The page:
“Canada entered the recession with the lowest debt level of any country in the G-7, and this level dropped as we were paying down the debt.  It allowed us to dramatically and permanently reduce business, personal and consumption taxes during the early phases of the global downturn.  And, as a consequence, it delayed the onset of the recession in Canada until after virtually every other developed country.  It also enabled us to undertake recovery measures on an extraordinary basis, in lock-step with all our fellow G-20 economies, but without imposing a needless burden on future generations.  In fact, it has allowed us to produce one of the largest, most comprehensive and most effective stimulus packages in the world, while keeping our deficit and debt levels in Canada to a fraction of what they are elsewhere.

“Today, we are emerging from the global recession.  Our domestic demand is strong. But, our export markets remain uncertain, and so, we are recovering slowly, though with a growing sense of optimism.

“It is true that our unemployment rate is still too high.  That is why it is our chief priority.  But, thankfully, unemployment in Canada remains well below the levels seen in the recessions of the 1980s and 1990s, well below levels in the United States and elsewhere.  And Canada’s economy, unlike most, is already beginning to create some net new jobs.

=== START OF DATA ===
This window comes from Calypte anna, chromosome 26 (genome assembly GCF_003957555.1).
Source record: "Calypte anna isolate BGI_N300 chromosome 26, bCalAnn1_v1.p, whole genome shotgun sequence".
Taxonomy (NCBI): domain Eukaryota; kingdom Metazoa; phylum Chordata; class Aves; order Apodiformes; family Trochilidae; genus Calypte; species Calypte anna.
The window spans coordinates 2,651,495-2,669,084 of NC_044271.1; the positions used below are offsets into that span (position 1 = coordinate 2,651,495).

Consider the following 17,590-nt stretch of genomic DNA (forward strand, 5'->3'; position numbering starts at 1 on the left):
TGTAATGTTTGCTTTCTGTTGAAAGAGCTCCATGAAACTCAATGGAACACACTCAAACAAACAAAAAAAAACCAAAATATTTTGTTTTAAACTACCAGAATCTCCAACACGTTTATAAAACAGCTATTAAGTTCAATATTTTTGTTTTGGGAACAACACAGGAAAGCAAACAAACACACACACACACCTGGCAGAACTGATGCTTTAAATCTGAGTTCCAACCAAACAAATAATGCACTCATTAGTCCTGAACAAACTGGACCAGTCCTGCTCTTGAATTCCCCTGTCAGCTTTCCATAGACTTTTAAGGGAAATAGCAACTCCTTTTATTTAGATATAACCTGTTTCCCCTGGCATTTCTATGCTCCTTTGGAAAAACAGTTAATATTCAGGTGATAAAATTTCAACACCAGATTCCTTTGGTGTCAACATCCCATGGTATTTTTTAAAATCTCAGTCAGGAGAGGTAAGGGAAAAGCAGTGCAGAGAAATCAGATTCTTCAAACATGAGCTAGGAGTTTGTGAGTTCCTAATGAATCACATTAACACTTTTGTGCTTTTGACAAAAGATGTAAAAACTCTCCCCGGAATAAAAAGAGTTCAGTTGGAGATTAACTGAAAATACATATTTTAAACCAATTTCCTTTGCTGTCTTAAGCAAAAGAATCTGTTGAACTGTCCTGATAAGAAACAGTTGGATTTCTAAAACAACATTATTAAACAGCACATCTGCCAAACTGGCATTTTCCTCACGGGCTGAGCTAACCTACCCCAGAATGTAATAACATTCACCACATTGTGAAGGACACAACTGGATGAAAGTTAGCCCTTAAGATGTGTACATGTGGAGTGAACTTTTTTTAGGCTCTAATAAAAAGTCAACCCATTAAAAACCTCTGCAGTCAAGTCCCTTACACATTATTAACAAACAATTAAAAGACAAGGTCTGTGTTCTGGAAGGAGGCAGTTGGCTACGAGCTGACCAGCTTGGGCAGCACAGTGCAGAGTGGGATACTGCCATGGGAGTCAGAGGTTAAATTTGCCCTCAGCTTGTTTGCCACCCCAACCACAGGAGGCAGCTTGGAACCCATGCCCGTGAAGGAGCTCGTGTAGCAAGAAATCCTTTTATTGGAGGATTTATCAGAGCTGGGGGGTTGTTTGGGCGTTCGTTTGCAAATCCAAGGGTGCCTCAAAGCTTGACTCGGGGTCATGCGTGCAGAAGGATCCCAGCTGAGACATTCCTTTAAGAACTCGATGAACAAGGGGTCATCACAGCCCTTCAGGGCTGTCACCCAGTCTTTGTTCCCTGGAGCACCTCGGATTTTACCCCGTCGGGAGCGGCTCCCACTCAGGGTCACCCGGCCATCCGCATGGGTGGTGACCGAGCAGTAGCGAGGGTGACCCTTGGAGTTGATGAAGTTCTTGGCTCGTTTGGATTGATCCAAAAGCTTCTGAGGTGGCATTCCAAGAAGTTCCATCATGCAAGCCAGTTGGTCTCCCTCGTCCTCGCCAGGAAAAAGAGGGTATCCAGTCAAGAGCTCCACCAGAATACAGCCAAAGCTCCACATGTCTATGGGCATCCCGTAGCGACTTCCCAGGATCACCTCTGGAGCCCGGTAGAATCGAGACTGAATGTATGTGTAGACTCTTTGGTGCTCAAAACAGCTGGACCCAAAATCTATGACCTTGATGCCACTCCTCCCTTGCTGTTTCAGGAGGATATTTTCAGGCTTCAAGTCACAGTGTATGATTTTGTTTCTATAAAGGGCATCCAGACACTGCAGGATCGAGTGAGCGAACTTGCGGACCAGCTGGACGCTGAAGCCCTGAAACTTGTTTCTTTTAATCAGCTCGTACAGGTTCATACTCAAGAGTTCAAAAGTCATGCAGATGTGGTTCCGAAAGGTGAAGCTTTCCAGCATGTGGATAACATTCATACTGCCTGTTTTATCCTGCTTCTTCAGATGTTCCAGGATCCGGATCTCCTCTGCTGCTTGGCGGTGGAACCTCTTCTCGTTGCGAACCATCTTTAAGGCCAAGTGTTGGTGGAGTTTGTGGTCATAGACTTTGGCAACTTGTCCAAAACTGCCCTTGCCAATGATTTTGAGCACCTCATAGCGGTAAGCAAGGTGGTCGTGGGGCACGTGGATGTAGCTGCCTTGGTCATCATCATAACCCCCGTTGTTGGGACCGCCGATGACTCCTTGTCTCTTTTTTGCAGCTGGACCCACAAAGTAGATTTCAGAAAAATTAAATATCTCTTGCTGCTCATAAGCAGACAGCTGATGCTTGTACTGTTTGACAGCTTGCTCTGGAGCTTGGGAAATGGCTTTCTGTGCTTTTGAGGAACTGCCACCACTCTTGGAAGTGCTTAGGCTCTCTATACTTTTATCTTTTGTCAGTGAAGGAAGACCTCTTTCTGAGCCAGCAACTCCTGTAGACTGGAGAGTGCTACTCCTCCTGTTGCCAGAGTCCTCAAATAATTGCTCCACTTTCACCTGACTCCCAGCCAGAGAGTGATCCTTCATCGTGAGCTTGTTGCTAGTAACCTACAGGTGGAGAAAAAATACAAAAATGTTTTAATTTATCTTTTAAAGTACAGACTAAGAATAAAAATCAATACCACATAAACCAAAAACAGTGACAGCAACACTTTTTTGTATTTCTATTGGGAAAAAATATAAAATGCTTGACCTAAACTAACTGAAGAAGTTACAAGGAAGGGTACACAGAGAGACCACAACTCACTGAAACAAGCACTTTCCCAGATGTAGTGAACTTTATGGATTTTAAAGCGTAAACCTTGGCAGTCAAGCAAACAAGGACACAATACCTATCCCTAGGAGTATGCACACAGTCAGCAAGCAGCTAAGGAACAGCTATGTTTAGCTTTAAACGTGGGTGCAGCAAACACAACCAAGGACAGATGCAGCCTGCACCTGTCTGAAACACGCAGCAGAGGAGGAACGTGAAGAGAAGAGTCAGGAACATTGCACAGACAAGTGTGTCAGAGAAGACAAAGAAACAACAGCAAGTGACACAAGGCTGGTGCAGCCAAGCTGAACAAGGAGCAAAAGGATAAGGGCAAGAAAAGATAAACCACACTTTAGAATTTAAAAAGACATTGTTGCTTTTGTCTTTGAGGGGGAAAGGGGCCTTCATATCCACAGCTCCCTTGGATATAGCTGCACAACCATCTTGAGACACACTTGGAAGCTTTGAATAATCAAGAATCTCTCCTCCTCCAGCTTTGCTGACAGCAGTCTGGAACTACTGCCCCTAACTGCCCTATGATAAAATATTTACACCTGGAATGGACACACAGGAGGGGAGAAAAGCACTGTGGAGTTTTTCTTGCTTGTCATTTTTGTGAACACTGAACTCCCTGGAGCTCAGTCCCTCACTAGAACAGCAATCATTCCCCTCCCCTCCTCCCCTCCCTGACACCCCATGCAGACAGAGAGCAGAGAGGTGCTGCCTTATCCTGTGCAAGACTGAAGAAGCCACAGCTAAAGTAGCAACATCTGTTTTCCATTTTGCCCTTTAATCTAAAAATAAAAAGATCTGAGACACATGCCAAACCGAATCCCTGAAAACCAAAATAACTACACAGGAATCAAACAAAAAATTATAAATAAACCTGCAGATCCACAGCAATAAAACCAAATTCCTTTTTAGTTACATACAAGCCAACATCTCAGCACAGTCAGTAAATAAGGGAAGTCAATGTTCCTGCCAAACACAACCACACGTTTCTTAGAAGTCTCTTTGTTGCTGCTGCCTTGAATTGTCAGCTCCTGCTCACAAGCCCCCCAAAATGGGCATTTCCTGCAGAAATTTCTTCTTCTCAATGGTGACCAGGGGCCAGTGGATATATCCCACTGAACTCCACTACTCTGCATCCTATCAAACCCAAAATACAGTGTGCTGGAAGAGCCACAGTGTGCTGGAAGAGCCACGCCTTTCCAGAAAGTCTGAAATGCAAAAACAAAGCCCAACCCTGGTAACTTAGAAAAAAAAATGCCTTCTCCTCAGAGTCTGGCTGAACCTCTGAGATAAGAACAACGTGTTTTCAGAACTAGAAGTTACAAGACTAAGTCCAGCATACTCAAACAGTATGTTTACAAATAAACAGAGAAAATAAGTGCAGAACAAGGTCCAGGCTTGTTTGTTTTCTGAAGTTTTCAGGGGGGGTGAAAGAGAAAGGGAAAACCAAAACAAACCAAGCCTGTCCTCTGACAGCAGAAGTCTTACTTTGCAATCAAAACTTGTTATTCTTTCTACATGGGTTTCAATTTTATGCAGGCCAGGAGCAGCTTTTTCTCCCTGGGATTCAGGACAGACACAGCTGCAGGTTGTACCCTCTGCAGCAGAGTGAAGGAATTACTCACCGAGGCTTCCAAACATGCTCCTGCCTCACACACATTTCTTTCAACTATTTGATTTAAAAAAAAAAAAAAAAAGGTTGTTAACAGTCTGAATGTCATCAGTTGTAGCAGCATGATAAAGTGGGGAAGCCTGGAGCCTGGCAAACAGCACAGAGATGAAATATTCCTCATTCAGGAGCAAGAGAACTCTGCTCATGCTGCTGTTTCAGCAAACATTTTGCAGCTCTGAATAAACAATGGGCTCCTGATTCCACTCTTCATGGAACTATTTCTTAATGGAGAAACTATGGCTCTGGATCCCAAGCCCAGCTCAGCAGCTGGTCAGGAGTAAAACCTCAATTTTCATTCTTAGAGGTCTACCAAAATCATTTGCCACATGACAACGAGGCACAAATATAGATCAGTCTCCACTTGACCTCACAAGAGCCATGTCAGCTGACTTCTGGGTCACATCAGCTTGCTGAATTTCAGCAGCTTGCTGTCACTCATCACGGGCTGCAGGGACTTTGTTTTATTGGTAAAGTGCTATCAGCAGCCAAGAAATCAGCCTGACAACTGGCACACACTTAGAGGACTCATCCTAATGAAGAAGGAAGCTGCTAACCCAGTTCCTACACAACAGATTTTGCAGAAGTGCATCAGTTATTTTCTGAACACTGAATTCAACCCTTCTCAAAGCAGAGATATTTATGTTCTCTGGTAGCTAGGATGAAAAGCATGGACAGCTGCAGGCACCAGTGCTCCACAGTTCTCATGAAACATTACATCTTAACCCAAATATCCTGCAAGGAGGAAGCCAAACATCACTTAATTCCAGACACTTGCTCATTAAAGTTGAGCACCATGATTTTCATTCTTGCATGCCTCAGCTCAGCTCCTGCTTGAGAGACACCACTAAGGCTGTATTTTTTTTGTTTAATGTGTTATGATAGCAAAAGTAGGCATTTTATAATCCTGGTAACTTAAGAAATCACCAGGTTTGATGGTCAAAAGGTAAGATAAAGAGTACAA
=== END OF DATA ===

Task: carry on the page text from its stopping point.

“Now, Mr. Speaker, Honourable Members will need no reminder that excessive economic intervention is not a Conservative inclination.  But, blind adherence to ideology in a crisis is no more advisable than unprincipled expediency in the pursuit of short-term advantage.  What is best for the country, now and in the future, must always be our guide.

“And we are pushing ahead with the second and final year of Canada’s Economic Action Plan.  Our plan continues to cut taxes.  Our plan puts Canadians to work to build infrastructure — the bridges, roads, harbours, colleges, laboratories, everything Canadians need to live, work, innovate, travel, and conduct trade.  In fact, nearly sixteen thousand projects, many of which are being coordinated with the provinces, municipalities and private sector, have been funded to date by Canada’s Economic Action Plan.  And we’ll be reaping the benefits for decades to come.

“By the way, Mr. Speaker, that 16,000 number doesn’t include the tens of thousands of household infrastructure projects undertaken during the past year through the Home Renovation Tax Credit.

“Mr. Speaker, our plan continues to pump money into the economy.  It put wages into the pockets of workers.  And it supports our fellow citizens, whose long-term jobs had been lost through no fault of their own, to transition to new opportunities.  We are helping those communities hardest hit by the recession.  We are supporting industries that need help to overcome temporary difficulties.